Women's Health

Polycystic Ovary Syndrome: 1 in 10 Women Have It

Have you missed a few periods lately? It could be a sign you’re pregnant – but it could also be a sign of polycystic ovary syndrome (PCOS), if it presents with other symptoms.

No single test gives a diagnosis for PCOS, however. Its a combination of looking at symptoms, an ultrasound and ruling out other conditions that might cause irregular periods.  

How Do PCOS Symptoms Present?

Aside from irregular periods, other symptoms include:

Nearly two-thirds of women will experience accelerated weight gain. Women with lean PCOS, however, maintain their normal weight.

I think I have PCOS: Now What?

Jennifer Thie MD

PCOS, which occurs when a woman has an imbalance of female sex hormones, is most commonly diagnosed in adolescent-aged women or women in their reproductive years, but "if it’s something in a woman's genetic makeup, it’ll be there regardless of age," explains Jennifer Thie MD, a reproductive endocrinologist at TriHealth Women’s Services Reproductive Endocrinology. "It's harder to diagnose as you get older, in your 30s and 40s – when your period becomes more regular – but it's still a genetic abnormality so you may have insulin resistance and male hormone presentation."

If you think you have PCOS, your doctor will perform a physical exam to look for signs of extra male hormone and increased skin pigmentation. He or she may also suggest an ultrasound to check for an excess of painless egg sacs, which are called follicles, on each ovary. Someone with PCOS will usually have 12 or more of these follicles per ovary.

Your doctor will also perform blood tests to check hormone levels or see if you’re pregnant.

Additionally, if there is a prominent family history of diabetes, it is more likely that the diganosis could be PCOS.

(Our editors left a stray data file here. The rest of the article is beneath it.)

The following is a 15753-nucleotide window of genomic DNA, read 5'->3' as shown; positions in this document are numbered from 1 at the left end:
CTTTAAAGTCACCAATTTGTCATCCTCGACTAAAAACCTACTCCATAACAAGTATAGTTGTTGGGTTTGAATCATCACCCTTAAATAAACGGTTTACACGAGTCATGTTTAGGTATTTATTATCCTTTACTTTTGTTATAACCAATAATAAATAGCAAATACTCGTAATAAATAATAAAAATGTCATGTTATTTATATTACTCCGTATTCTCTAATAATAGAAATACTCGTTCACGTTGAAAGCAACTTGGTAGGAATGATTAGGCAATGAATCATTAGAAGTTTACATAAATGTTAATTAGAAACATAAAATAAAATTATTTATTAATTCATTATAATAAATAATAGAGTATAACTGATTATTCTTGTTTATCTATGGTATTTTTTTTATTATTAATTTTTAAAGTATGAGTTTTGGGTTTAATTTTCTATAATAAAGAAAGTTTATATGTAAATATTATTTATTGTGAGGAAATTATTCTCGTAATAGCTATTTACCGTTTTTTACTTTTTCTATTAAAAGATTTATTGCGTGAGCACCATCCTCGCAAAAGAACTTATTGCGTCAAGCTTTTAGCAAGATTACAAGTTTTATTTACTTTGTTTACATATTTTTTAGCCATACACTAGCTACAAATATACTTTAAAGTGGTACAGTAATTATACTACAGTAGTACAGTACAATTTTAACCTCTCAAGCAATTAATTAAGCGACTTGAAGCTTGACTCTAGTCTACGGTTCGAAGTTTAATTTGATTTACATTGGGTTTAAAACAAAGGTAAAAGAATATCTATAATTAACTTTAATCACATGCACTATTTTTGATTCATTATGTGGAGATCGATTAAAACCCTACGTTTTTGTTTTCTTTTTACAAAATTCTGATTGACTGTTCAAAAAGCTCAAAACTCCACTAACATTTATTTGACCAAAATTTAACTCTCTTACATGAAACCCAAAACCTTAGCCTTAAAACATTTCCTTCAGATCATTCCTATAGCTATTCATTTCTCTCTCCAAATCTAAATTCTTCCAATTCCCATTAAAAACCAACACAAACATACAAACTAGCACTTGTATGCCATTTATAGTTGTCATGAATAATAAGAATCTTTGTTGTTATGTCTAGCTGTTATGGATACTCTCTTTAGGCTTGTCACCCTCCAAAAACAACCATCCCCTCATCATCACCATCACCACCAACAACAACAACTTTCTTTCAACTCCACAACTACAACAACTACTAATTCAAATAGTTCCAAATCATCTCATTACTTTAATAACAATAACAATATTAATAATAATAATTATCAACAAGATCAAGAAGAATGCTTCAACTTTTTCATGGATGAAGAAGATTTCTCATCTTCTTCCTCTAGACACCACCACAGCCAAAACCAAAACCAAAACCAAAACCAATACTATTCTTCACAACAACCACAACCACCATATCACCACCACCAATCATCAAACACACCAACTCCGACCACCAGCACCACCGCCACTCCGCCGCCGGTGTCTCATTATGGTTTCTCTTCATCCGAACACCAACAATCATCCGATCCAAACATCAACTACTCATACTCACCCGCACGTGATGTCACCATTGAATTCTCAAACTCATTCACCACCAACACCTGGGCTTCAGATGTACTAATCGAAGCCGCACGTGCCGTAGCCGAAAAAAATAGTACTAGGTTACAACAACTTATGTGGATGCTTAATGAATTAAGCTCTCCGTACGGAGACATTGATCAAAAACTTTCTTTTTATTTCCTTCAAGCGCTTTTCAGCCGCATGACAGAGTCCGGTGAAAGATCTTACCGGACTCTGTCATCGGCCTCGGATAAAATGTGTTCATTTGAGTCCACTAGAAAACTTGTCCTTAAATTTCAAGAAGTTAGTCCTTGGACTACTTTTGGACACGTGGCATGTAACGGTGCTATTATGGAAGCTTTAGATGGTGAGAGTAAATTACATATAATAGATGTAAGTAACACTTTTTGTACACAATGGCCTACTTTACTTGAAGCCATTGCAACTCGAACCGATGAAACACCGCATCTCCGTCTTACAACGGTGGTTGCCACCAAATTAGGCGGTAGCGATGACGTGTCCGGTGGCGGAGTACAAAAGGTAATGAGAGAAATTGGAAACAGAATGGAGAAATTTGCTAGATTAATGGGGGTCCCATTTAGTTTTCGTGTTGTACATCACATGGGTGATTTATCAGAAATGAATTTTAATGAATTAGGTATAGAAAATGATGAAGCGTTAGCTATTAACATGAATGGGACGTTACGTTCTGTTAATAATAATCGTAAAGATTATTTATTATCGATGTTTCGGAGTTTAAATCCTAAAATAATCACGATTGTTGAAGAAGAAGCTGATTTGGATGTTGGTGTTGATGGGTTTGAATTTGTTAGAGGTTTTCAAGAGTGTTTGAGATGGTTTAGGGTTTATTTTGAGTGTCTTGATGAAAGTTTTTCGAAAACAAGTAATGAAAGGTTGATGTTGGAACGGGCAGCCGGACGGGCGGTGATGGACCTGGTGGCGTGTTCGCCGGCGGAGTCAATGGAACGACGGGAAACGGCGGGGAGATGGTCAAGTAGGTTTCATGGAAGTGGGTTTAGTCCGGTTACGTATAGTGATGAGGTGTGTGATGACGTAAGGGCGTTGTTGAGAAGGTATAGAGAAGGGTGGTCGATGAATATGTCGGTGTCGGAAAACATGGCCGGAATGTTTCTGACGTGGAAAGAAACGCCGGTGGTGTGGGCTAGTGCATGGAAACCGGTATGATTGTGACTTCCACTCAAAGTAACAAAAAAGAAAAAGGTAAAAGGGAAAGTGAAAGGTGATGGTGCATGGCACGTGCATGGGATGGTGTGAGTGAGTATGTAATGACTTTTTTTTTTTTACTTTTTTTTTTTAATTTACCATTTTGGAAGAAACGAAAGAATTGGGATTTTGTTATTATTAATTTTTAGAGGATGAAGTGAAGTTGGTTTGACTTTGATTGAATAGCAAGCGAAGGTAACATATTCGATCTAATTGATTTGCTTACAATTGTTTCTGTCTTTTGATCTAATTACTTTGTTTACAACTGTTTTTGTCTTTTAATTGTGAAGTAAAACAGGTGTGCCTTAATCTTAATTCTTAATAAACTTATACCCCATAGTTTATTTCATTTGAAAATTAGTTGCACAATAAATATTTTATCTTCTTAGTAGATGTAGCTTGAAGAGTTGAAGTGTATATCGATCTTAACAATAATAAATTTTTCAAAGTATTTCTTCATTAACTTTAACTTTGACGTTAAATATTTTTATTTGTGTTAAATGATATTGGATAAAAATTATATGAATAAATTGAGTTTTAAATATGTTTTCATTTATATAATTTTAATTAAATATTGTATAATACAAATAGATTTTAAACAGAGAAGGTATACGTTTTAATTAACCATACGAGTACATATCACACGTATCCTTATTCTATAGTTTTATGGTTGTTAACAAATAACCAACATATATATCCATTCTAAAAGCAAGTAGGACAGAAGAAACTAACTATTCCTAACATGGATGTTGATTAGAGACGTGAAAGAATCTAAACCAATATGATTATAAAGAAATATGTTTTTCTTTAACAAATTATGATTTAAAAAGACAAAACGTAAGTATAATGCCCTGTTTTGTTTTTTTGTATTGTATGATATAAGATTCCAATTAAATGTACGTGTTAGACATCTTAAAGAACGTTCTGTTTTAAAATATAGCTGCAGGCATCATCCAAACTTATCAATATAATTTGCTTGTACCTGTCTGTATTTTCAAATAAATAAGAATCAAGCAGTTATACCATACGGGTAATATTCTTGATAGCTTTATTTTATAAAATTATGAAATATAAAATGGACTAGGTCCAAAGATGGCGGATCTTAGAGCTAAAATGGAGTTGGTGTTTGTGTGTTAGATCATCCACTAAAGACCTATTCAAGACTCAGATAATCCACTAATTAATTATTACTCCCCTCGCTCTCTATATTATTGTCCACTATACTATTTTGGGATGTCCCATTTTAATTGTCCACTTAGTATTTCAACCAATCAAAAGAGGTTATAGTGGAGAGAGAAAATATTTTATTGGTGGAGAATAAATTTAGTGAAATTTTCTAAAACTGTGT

PCOS: Why Me?

In some cases, PCOS is genetic. If your mother or sister has PCOS, then you have a greater chance (roughly 30 to 40 percent) of developing it.

Additionally, women may be insulin-resistant, meaning they produce more insulin. High insulin levels increase the production of male hormones called androgens, which in turn, leads to the symptoms of excess body hair growth, acne and irregular periods.

Furthermore, “About 40 to 50 percent of women with PCOS will develop diabetes,” Dr. Thie says. “The underlying process (of PCOS) is related to dysfunction in how insulin works in the system. We think a big part of PCOS is related to insulin-resistance … so we actually use diabetic medicine to treat PCOS for some people.”

So about Other Treatment Options…

In some cases, your doctor may prescribe oral contraceptives, for the main purposes of regulating periods and suppressing male hormones to control acne and hair growth.

For women who are trying to get pregnant, your doctor will prescribe medications that will induce ovulation, including Clomid or Femara.

Your doctor could also recommend some lifestyle changes to help alleviate the symptoms of PCOS.

How Should I Eat?
In terms of nutrition, a low-carb, high-protein diet is often recommended. “If someone is overweight, then we counsel them to lose weight because that lowers the insulin resistance, improves their chance of having regular periods,” Dr. Thie explains. “It doesn’t have to be down to a normal body weight. Even a 10 percent loss will induce the metabolic changes that will help with PCOS.”

How Much Should I Work Out?
Exercise is also a big part of PCOS management. Some PCOS patients have had weight-loss success through goal-setting and implementing an intense workout regimen. "Set a goal, like maybe it’s to walk a 5K or something, where you're trying to put exercise regularly into your pattern," she says.

However, be sure to discuss an exercise program with your doctor first, so he or she can make recommendations based on your health status.

Tags Women's Health

Last Updated: April 30, 2015